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Spinal Cord in Multiple Sclerosis: MR Imaging Features and Differential Diagnosis
Alex Rovira, Cristina Auger
Seminars in Ultrasound, CT and MRI, Available online 6 May 2016
Multiple sclerosis (MS) is a progressive inflammatory, demyelinating, and neurodegenerative autoimmune disease of the central nervous system (CNS) characterized pathologically by perivascular infiltrates of mononuclear inflammatory cells, demyelination, axonal loss, and gliosis with formation of focal and diffuse abnormalities. The optic nerves, brainstem, spinal cord, and cerebellar and periventricular white matter regions are most commonly affected, although cortical and subcortical gray matter damage is also prominent. MS leads to chronic progressive disability in most individuals with this condition.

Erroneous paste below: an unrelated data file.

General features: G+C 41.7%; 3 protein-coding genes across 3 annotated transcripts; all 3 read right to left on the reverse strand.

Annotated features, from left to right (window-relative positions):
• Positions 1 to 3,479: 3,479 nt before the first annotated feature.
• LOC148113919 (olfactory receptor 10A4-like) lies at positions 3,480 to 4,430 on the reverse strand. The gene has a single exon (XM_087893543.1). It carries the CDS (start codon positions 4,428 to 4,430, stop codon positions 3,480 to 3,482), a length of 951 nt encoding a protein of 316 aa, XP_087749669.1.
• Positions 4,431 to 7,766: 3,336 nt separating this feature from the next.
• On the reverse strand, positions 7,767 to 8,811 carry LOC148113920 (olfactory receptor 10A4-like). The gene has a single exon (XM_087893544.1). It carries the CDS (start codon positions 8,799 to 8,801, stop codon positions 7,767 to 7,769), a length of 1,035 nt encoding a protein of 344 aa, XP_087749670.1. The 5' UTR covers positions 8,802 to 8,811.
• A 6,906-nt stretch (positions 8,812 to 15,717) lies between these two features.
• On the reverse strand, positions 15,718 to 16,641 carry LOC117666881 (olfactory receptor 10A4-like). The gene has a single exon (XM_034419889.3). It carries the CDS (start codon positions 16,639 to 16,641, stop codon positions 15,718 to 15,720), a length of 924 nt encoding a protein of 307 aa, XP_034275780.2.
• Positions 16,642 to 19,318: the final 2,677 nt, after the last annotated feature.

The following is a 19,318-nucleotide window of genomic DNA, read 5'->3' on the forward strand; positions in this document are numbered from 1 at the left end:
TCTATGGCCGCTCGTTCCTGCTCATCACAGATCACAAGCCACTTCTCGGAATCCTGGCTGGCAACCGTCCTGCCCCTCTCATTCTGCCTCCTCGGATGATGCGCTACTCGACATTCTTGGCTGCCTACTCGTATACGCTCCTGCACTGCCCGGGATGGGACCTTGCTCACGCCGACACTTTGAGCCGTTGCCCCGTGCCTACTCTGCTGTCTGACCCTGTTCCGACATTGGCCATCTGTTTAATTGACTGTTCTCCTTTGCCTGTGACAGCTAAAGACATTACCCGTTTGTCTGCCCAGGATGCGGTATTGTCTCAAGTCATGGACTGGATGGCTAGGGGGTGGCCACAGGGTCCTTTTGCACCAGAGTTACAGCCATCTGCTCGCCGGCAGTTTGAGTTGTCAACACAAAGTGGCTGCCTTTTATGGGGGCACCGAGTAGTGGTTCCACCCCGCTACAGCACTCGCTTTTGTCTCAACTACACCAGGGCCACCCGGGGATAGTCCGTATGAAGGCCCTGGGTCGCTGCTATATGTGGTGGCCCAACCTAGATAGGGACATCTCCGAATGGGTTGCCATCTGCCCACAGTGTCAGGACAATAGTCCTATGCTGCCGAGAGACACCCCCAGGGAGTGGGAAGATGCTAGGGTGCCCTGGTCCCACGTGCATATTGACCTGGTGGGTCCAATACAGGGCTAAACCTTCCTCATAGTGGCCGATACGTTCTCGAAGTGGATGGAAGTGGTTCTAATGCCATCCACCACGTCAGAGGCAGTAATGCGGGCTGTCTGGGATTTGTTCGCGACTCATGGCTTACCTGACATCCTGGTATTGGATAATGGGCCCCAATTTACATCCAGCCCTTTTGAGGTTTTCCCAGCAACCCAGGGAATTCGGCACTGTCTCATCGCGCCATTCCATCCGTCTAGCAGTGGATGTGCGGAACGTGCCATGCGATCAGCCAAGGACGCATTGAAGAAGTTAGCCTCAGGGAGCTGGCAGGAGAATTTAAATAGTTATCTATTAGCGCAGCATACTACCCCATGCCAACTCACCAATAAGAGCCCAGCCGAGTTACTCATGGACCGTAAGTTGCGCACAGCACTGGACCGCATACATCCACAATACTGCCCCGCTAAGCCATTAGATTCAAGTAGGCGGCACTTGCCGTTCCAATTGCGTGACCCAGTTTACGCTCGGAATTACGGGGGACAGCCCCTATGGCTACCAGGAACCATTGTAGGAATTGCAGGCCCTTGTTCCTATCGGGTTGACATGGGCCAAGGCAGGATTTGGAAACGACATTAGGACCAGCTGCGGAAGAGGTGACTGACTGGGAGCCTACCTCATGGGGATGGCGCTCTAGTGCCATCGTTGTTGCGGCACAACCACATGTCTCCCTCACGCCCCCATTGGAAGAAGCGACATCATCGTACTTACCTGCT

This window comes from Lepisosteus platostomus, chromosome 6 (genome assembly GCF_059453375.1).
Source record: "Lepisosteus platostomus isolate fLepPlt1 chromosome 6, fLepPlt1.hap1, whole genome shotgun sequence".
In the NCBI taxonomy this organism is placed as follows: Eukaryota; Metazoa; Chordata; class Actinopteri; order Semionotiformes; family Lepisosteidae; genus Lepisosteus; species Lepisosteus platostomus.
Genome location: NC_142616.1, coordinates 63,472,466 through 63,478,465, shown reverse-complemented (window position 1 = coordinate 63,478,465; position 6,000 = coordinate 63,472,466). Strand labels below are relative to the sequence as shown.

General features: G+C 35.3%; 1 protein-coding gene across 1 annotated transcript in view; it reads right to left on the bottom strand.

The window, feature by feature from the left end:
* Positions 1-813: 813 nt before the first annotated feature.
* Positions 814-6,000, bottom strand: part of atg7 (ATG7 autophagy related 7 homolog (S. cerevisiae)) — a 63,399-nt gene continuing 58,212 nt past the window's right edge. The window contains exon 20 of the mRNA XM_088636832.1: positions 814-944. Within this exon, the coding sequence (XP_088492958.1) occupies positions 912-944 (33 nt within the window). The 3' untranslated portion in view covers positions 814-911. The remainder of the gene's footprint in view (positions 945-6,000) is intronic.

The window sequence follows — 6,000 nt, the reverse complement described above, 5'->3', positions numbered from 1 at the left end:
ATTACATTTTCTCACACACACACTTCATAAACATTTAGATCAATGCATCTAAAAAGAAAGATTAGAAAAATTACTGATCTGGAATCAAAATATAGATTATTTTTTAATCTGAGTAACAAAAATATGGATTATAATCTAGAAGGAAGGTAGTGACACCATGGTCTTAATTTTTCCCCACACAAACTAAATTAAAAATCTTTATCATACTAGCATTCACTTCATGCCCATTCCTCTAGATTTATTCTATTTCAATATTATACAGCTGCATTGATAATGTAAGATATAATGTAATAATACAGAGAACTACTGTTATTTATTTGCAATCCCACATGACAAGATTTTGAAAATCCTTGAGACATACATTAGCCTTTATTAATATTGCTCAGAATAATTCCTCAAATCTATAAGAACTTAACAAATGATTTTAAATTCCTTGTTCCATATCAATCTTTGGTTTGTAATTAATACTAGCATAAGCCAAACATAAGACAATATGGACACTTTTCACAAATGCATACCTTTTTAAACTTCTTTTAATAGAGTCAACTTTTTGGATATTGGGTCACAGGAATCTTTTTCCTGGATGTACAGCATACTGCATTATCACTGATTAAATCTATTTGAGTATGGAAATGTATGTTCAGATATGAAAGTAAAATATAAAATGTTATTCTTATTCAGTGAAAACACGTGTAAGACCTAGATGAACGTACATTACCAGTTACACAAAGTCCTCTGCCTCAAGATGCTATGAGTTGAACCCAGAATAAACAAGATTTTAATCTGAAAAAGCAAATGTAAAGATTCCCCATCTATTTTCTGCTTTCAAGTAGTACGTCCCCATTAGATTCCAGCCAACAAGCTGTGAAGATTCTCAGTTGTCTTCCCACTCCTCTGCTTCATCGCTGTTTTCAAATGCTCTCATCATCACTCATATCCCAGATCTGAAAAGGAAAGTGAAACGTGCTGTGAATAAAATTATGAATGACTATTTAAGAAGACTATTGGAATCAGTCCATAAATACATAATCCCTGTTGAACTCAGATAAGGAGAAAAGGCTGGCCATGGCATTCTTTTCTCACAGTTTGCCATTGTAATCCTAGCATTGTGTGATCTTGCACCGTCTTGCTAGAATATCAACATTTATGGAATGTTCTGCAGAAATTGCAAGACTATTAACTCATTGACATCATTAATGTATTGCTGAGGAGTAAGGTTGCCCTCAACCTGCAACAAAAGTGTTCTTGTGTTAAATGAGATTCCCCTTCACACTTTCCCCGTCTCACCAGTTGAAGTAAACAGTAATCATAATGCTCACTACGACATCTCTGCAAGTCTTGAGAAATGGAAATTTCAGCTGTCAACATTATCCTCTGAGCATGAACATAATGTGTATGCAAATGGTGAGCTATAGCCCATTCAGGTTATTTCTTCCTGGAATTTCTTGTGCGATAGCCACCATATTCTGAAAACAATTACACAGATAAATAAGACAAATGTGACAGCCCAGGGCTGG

MS affects more than 2.5 million people worldwide. The onset usually occurs between the age of 20 and 40 years, and women are affected 3-fold more often than men. MS is the leading cause of nontraumatic disability in young adults at the peak of their productive life, involved in building their career, social status, and family. As a consequence, it is associated with a tremendous loss of health-related quality of life, work productivity, and employment, not only of the patients but also of their caregivers.
The high sensitivity of magnetic resonance imaging (MRI) in depicting brain and spinal cord demyelinating plaques has made this technique the most important paraclinical tool in current use for diagnosing MS, understanding the natural history of the disease, and monitoring and predicting the efficacy of disease-modifying treatments. Spinal cord MRI is not performed as commonly as brain MRI in MS, mainly because of certain technical difficulties and the increase in total acquisition time, but the spinal cord findings can be of value for establishing an early and accurate diagnosis of the disease, imparting prognostic information, and in some cases, providing valuable data for monitoring treatment response.